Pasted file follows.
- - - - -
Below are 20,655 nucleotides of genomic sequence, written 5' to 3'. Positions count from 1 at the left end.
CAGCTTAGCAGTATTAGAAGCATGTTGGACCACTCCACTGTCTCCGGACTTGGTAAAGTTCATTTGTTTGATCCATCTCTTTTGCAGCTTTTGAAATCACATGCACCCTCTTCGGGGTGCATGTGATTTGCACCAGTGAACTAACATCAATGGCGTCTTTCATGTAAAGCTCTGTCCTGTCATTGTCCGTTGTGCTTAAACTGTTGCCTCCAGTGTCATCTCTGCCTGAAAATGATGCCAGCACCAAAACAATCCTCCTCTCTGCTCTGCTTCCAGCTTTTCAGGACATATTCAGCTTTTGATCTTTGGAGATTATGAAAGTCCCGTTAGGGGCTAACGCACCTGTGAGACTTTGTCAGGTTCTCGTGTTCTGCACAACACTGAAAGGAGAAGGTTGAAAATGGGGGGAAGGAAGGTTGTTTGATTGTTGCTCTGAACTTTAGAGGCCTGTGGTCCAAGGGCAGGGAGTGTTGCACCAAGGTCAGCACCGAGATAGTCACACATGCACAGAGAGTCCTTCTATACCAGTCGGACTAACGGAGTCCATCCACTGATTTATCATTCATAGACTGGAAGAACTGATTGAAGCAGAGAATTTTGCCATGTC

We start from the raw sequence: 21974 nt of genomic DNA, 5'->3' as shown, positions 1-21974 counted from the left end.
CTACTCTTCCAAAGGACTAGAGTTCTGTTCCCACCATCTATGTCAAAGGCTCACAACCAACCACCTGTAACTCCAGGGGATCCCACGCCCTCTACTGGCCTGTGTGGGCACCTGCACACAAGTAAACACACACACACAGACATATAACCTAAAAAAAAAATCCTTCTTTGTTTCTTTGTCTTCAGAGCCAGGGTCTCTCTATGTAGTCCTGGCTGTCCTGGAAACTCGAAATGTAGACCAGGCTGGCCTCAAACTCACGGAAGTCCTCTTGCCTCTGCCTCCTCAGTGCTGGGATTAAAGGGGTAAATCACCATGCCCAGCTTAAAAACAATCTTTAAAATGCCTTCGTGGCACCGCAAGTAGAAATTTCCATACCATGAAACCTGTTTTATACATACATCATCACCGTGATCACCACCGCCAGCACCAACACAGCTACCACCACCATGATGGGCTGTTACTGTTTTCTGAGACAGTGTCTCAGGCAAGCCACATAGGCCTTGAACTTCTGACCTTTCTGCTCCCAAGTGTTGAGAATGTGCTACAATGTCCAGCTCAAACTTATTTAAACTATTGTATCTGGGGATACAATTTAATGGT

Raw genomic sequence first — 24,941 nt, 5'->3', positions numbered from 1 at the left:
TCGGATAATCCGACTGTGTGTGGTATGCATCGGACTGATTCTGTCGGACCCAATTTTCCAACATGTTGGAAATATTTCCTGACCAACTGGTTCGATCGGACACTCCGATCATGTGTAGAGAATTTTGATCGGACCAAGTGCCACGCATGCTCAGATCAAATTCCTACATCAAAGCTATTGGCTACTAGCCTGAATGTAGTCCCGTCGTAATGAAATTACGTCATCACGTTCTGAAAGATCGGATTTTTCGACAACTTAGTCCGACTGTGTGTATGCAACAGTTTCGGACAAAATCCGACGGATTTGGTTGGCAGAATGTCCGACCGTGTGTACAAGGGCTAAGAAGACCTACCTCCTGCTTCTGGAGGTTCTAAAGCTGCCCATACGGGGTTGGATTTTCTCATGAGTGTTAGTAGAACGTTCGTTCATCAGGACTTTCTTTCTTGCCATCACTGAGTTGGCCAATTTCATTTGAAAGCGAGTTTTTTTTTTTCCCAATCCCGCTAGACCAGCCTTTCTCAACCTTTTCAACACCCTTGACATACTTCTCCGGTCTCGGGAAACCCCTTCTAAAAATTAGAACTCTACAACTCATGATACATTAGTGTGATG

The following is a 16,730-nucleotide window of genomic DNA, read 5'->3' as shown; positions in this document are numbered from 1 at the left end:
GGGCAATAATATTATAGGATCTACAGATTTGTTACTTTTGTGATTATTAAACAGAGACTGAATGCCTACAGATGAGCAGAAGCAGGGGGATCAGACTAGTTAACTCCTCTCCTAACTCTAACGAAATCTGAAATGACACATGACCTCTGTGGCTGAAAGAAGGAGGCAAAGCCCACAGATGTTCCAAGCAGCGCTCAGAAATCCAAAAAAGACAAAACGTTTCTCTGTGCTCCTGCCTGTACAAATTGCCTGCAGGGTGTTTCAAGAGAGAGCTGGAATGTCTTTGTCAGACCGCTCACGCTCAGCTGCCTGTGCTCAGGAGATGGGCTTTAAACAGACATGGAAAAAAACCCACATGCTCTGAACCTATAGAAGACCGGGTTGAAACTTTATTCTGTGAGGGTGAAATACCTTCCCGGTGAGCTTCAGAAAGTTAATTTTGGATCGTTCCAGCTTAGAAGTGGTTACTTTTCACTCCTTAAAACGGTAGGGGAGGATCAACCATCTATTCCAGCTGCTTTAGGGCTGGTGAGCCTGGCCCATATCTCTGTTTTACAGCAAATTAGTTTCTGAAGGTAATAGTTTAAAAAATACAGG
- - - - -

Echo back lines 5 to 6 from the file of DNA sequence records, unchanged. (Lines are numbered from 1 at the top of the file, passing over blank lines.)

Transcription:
Raw genomic sequence first — 24,941 nt, 5'->3', positions numbered from 1 at the left:
TCGGATAATCCGACTGTGTGTGGTATGCATCGGACTGATTCTGTCGGACCCAATTTTCCAACATGTTGGAAATATTTCCTGACCAACTGGTTCGATCGGACACTCCGATCATGTGTAGAGAATTTTGATCGGACCAAGTGCCACGCATGCTCAGATCAAATTCCTACATCAAAGCTATTGGCTACTAGCCTGAATGTAGTCCCGTCGTAATGAAATTACGTCATCACGTTCTGAAAGATCGGATTTTTCGACAACTTAGTCCGACTGTGTGTATGCAACAGTTTCGGACAAAATCCGACGGATTTGGTTGGCAGAATGTCCGACCGTGTGTACAAGGGCTAAGAAGACCTACCTCCTGCTTCTGGAGGTTCTAAAGCTGCCCATACGGGGTTGGATTTTCTCATGAGTGTTAGTAGAACGTTCGTTCATCAGGACTTTCTTTCTTGCCATCACTGAGTTGGCCAATTTCATTTGAAAGCGAGTTTTTTTTTTTCCCAATCCCGCTAGACCAGCCTTTCTCAACCTTTTCAACACCCTTGACATACTTCTCCGGTCTCGGGAAACCCCTTCTAAAAATTAGAACTCTACAACTCATGATACATTAGTGTGATG